Whistler completes Truth and Reconciliation Crosswalk
On September 30, the Resort Municipality of Whistler (RMOW) will mark the National Day of Truth and Reconciliation (NDTR) to honour the survivors and intergenerational survivors of the Indian Residential School System.
Flags will be lowered to half-mast at municipal facilities, the Fitzsimmons Bridge lit orange and the RMOW will support the Squamish L̓il̓wat Cultural Centre’s (SLCC) NDTR programming, a curation of self-guided tours, cultural sharing, crafts, exhibitions, artist talks and guests speakers.
“National Day of Truth and Reconciliation is a time of reflection, learning and contemplation of our own roles in advancing reconciliation,” says Mayor Jack Crompton. “There is a place for each of us in this journey to reconcile our shared past. Explore the deep history of the Shared Territories, take advantage of cultural training and visit the SLCC for an immersive learning experience. Together, let’s support the healing of those impacted by the injustices of the colonial and the residential school systems.”
Admission to the SLCC is free, with the support from CIBC and the Fairmont Chateau Whistler.
This month, the RMOW is also completing a Truth and Reconciliation Crosswalk at the corner of Blackcomb Way and Lorimer Road, adjacent to the SLCC. The orange crosswalk honours the survivors and intergenerational survivors of the Indian Residential School System, the children who never came home, their families and communities. It features seven white feathers to represent the Seven Grandfather Teachings of Love, Respect, Bravery, Truth, Honesty, Humility and Wisdom. The feather design was created by artist Tmícwts’a7 Irene Terry Peters who is an SLCC Ambassador and graduate of the Indigenous Youth Ambassador program.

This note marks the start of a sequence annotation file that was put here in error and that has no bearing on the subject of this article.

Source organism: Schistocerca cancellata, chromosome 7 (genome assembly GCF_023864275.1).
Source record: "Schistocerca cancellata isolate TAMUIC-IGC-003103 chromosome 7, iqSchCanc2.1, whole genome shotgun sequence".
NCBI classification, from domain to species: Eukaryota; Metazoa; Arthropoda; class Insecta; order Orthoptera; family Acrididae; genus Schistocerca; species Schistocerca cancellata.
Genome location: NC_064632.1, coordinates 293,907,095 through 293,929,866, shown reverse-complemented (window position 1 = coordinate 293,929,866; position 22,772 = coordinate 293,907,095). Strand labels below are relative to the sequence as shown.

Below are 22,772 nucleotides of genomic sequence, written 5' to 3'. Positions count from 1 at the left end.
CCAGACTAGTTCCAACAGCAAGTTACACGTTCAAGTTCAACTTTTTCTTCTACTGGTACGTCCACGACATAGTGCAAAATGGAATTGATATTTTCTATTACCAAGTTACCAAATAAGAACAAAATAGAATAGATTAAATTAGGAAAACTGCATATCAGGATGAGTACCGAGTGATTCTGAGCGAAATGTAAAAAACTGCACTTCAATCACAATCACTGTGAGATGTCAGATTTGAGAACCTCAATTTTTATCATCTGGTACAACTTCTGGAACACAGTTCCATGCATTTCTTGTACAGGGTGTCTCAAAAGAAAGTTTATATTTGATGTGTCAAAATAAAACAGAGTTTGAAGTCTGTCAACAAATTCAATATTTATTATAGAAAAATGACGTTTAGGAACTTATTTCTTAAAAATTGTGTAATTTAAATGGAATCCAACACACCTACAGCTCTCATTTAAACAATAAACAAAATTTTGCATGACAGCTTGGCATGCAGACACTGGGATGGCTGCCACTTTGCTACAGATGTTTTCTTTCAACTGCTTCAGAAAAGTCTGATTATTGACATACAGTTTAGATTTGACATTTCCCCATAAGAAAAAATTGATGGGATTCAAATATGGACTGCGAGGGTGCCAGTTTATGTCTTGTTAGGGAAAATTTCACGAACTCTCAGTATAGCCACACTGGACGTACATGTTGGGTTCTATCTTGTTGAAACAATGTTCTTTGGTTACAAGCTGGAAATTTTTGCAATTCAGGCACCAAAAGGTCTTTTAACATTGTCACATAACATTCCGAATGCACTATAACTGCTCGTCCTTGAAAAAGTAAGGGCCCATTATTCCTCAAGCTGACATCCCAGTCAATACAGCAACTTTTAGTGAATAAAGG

“The crosswalk is a beacon that signals our acknowledgement of the past and our commitment to an equitable shared future. For those who may not be aware of our past, I hope this installment will pique curiosity and draw them into this shared reconciliation journey with us,” says Crompton.
The National Day of Truth and Reconciliation is a federal statutory holiday proposed by the Truth and Reconciliation Commission of Canada 94 Calls to Action. ‘Action 80’ calls upon the federal government, in collaboration with Indigenous peoples, to establish a statutory holiday “to honour Survivors, their families, and communities, and ensure that public commemoration of the history and legacy of residential schools remains a vital component of the reconciliation process.”
‘Action 57’ calls upon all levels of government to provide education to public servants on the history of Indigenous people, “including the history and legacy of residential schools, the United Nations Declaration on the Rights of Indigenous Peoples, Treaties and Aboriginal rights, Indigenous law, and Aboriginal–Crown relations.” This summer, municipal staff completed the first of a series of cultural competency courses and anti-racism training.
For more information about the SLCC and a schedule of events visit slcc.ca/NDTR. Admission is free from Sept. 30 to Oct. 2, 10 a.m. to 5 p.m.
As a reminder, Municipal Hall will be closed on September 30 to observe National Truth and Reconciliation Day.
To learn more about the Shared Territories of L̓il̓wat Nation and Squamish Nation, visit whistler.ca/SharedTerritories.